Early-evening thunderstorms were common in the summers of my Appalachian youth. Near the end of an azure day, right around dinner time, the grey clouds would roll in, unleashing a quick torrent of rain and thunder. As those clouds then pressed eastward and the ripe sun re-emerged just over the mountaintops, a mist would arise from the fields. The sun’s horizontal light, filtered through the evaporating haze, made everything glisten. The Golden Hour softened every edge, bathing the world in an apricot haze, delimiting a place that existed somewhere between the celestial, the terrestrial, and the ethereal.


Roentgen Desk

Much of my research and teaching focus on how we organize the world around us: how we use boxes and shelves and protocols and classification systems to impose structure on things and ideas. Sometimes those drawers and compartments serve not to effect order and efficiency, but to foster whimsy and exploration. The Bachelardian drawer, taken to the extreme, was realized in the 18th-century Roentgen desk, a tightly packed mechanical masterpiece poised to explode its hidden drawers, false bottoms, and extending armatures. This furniture performs; as Geoff Manaugh proposes, it “tests the limits of volumetric self-demonstration, offering little in the way of useful storage space and simply showing off, performing, a spatial Olympics of shelves within shelves and spaces hiding spaces.” Even the furniture’s marquetry, its veneered and ornamented surfaces, depict other rooms or spatial topologies, serving as interfaces to alternate dimensions. Such desks and cabinets might not be efficient means of storing files or writing implements – after all, most of the its drawers are occupied by other drawers, and its surfaces are too nice to write on – but these pieces, with their exponential dimensions of expansion, can be said to furnish the intellect and imagination, to propose the possibilities of other spatial ontologies.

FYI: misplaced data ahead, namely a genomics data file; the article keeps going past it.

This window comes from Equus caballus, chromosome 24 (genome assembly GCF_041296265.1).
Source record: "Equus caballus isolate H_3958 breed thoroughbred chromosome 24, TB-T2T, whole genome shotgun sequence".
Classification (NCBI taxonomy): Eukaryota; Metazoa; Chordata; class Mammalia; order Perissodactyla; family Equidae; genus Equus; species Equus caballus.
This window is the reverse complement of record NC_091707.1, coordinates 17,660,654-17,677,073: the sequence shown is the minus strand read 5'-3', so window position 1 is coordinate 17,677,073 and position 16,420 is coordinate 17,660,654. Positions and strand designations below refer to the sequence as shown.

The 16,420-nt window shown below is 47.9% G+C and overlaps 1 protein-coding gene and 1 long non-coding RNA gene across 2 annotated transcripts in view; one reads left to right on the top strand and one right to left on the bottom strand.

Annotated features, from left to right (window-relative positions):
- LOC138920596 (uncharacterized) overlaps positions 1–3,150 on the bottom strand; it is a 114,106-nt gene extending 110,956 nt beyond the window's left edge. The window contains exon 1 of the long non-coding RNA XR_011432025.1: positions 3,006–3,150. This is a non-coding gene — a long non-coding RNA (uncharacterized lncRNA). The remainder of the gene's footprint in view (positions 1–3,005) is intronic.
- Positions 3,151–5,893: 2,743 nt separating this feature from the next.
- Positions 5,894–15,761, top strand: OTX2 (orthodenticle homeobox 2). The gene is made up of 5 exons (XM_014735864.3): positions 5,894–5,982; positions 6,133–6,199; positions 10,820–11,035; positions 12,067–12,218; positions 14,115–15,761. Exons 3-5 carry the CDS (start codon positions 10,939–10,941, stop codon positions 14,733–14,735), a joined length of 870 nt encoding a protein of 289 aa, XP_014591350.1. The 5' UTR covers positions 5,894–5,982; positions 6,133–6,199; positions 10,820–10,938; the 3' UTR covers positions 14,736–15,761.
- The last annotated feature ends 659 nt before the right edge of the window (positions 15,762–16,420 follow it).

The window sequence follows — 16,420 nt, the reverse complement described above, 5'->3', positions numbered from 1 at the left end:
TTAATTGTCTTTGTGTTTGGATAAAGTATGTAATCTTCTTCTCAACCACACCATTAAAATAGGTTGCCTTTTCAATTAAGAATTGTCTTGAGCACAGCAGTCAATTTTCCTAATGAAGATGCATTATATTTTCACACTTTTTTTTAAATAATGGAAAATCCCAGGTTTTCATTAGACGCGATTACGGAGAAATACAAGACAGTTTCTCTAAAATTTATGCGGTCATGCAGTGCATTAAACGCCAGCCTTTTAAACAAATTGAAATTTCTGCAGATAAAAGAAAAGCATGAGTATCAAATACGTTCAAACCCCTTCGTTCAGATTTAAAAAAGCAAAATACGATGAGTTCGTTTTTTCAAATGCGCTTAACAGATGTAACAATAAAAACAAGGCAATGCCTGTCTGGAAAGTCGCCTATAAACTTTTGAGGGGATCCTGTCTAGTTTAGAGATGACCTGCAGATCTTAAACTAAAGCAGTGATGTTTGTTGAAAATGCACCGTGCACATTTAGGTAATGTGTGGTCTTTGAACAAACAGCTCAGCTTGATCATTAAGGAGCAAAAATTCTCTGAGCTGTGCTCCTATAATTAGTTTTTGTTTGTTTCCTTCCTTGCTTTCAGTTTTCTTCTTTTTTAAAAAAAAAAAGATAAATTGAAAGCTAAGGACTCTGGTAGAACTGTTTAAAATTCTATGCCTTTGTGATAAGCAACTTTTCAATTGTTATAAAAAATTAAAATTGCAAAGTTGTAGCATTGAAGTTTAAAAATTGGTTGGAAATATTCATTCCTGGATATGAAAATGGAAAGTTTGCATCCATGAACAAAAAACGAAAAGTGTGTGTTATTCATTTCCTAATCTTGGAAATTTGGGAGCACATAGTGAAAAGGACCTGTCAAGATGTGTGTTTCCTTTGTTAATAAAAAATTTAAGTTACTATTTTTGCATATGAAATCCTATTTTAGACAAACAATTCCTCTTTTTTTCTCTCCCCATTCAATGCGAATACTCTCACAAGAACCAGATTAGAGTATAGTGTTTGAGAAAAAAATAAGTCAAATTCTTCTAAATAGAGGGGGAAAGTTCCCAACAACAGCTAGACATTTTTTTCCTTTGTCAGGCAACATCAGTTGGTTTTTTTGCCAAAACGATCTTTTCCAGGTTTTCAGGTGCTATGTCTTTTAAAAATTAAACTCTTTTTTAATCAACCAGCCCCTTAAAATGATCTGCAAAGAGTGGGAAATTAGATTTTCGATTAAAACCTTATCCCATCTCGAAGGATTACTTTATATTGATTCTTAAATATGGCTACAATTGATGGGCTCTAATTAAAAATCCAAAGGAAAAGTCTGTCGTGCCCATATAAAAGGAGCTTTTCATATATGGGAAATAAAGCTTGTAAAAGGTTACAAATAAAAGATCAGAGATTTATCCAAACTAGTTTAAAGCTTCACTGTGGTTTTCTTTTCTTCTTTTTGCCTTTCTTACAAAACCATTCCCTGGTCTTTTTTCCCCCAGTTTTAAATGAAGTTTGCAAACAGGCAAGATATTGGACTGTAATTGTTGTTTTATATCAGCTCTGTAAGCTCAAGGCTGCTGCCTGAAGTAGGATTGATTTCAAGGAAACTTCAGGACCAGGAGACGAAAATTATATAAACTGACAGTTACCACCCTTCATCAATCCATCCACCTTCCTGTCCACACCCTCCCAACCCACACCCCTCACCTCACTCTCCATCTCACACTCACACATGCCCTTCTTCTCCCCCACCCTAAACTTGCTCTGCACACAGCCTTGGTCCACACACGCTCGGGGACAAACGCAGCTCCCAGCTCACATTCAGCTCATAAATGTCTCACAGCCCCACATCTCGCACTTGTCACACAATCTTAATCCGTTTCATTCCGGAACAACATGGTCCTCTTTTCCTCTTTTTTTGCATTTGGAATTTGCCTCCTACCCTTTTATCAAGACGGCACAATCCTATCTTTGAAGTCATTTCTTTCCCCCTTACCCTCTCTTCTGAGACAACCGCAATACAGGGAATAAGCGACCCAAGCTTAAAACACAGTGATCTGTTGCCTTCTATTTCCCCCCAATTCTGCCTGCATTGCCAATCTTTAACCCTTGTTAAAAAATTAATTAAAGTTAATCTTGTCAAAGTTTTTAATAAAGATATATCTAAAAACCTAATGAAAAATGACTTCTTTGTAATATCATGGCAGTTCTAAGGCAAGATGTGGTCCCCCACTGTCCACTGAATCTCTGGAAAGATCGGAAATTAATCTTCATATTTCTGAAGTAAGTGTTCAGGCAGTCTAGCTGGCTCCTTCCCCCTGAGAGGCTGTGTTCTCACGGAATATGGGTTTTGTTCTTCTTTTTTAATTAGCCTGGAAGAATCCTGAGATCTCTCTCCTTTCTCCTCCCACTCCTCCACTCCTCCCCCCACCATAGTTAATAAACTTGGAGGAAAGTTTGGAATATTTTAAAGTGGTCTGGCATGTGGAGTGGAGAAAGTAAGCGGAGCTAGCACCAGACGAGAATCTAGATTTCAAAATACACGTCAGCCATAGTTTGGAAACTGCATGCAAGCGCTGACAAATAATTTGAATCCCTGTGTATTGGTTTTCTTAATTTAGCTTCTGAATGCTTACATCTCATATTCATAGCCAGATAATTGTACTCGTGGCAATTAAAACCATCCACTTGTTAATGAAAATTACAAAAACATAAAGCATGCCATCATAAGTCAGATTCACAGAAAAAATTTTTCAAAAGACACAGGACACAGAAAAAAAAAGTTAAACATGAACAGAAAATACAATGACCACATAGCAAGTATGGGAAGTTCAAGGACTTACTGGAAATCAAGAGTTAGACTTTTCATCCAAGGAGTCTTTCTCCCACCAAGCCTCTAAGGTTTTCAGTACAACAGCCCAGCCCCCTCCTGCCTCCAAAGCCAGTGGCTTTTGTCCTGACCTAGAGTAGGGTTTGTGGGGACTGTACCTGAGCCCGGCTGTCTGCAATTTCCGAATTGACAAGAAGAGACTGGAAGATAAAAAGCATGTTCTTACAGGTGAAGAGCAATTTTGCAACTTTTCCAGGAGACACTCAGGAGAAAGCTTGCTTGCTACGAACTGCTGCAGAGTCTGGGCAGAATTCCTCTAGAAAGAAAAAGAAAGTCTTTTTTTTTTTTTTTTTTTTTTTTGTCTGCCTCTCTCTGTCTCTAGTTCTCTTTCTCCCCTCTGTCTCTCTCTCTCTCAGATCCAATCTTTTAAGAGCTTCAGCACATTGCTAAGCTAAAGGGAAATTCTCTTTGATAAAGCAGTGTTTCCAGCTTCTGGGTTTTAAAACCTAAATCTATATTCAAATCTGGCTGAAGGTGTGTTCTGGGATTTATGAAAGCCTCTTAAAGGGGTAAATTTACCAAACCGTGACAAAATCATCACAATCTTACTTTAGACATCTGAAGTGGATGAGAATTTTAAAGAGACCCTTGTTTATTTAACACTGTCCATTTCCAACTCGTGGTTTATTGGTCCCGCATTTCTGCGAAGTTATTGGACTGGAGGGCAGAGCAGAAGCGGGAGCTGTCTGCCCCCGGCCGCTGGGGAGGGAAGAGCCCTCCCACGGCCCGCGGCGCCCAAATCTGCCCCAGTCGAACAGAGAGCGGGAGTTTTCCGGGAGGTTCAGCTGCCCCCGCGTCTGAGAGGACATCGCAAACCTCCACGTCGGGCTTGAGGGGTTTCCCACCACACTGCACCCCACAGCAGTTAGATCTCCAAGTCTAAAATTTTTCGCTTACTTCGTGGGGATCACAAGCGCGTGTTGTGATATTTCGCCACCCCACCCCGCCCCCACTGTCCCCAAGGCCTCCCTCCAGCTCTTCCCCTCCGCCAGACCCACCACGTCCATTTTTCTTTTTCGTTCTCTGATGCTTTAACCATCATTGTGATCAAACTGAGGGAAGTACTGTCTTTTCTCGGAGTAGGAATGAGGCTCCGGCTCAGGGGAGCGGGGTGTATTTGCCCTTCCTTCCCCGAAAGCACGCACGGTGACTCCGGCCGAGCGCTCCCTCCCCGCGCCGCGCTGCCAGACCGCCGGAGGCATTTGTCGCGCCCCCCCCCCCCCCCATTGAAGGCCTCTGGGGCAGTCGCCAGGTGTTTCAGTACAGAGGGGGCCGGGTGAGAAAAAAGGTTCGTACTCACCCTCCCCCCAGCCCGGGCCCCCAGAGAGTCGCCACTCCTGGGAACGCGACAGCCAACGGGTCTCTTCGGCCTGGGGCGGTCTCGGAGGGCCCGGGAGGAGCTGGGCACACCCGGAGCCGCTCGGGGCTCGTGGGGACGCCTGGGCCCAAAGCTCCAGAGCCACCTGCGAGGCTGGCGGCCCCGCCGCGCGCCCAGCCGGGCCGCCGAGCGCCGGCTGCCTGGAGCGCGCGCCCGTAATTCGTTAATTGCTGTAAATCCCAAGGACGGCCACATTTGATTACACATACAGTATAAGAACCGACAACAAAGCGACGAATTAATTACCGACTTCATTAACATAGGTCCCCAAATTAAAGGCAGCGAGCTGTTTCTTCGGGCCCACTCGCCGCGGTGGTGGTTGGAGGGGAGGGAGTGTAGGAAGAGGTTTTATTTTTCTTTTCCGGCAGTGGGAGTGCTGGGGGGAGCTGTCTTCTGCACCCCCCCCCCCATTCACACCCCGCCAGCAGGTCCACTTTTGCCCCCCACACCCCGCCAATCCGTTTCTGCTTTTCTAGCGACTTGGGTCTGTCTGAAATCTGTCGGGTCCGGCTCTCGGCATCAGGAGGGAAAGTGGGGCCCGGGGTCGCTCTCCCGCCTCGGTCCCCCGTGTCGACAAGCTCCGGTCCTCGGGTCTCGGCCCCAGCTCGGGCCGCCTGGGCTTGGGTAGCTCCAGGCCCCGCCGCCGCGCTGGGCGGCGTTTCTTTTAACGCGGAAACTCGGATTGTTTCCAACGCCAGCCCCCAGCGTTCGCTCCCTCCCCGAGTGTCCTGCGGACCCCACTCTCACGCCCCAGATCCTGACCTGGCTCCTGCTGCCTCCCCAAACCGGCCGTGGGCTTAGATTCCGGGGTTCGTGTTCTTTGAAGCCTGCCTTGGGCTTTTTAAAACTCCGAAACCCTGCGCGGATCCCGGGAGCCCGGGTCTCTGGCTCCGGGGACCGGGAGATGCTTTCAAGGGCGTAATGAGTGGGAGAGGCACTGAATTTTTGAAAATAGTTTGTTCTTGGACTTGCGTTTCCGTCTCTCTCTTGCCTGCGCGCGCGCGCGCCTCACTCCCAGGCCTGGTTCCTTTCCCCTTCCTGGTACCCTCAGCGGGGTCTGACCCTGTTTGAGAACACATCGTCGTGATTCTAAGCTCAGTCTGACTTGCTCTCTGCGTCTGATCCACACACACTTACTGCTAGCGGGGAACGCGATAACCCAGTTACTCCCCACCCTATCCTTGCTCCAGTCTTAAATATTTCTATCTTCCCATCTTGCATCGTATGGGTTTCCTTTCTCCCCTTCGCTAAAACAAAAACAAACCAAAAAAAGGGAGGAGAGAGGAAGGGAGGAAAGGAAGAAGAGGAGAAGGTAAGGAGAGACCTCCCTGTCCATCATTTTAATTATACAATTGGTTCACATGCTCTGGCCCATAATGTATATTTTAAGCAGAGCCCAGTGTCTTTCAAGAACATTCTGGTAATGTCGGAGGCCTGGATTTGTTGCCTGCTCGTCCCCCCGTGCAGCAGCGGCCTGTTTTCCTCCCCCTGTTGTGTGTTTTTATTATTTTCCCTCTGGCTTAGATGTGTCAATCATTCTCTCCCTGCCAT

The traces left by our predecessors – immediate or remote – have always enchanted and bedeviled me. A few of my middle- and high-school teachers were exasperatingly slapdash in their approach to chalkboard-erasure; they had no “technique” whatsoever. As I’d watch them clumsily swirl the eraser across the board, leaving craggy little islands of residual text, I’d wail internally: No! You’re doing it wrong! Yet I did derive perverse pleasure upon entering a room, after a class period change, and finding a forensic scene on the board before me. Scanning for clues, I’d try to piece together the missing words or reassemble the equations that had occupied the room’s previous occupants. Later, I learned about the much more sophisticated forensic techniques employed by art historians and archaeologists to excavate the marks layered atop canonical canvases and wax tablets. And I now see palimpsests everywhere, writ large in the environment: entangled infrastructures from different eras, layered inscriptions encoding an evolving architecture parlante. In cellular antennae perched atop gargoyles, water towers abutting HVAC systems, gum stains on sidewalks, and other eruptions of deeper – even geologic – pasts.  


Inhumane Intelligence

As I watch a roboticist kick a four-legged robot to test its ability to recalibrate and balance itself, and, later, as I listen to an AI researcher discuss how automation will remove “human error” from city management, I lament that such underwhelming, myopic, soulless endeavors constitute an ascendant epistemology. This is our new, inhumane intelligence.